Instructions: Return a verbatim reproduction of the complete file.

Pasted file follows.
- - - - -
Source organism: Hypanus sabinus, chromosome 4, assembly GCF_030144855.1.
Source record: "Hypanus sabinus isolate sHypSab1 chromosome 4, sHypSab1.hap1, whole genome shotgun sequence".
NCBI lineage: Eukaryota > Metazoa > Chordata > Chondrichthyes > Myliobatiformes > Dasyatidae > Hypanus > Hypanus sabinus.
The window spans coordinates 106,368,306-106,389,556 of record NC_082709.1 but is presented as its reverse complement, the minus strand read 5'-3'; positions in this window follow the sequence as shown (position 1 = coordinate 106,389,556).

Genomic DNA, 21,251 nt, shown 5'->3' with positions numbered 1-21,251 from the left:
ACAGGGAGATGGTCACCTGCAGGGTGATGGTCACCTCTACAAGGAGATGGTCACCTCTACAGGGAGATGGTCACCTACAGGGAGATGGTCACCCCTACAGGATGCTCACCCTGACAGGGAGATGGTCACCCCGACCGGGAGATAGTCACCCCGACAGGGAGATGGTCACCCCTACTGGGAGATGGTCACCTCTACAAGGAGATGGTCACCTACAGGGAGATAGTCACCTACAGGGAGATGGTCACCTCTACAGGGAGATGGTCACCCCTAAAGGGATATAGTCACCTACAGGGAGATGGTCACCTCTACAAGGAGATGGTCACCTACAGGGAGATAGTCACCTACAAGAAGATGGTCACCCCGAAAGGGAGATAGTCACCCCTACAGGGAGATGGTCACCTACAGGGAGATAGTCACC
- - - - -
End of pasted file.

Source organism: Hypanus sabinus, chromosome 4, assembly GCF_030144855.1.
Source record: "Hypanus sabinus isolate sHypSab1 chromosome 4, sHypSab1.hap1, whole genome shotgun sequence".
NCBI lineage: Eukaryota > Metazoa > Chordata > Chondrichthyes > Myliobatiformes > Dasyatidae > Hypanus > Hypanus sabinus.
The window spans coordinates 106,368,306-106,389,556 of record NC_082709.1 but is presented as its reverse complement, the minus strand read 5'-3'; positions in this window follow the sequence as shown (position 1 = coordinate 106,389,556).

Genomic DNA, 21,251 nt, shown 5'->3' with positions numbered 1-21,251 from the left:
ACAGGGAGATGGTCACCTGCAGGGTGATGGTCACCTCTACAAGGAGATGGTCACCTCTACAGGGAGATGGTCACCTACAGGGAGATGGTCACCCCTACAGGATGCTCACCCTGACAGGGAGATGGTCACCCCGACCGGGAGATAGTCACCCCGACAGGGAGATGGTCACCCCTACTGGGAGATGGTCACCTCTACAAGGAGATGGTCACCTACAGGGAGATAGTCACCTACAGGGAGATGGTCACCTCTACAGGGAGATGGTCACCCCTAAAGGGATATAGTCACCTACAGGGAGATGGTCACCTCTACAAGGAGATGGTCACCTACAGGGAGATAGTCACCTACAAGAAGATGGTCACCCCGAAAGGGAGATAGTCACCCCTACAGGGAGATGGTCACCTACAGGGAGATAGTCACC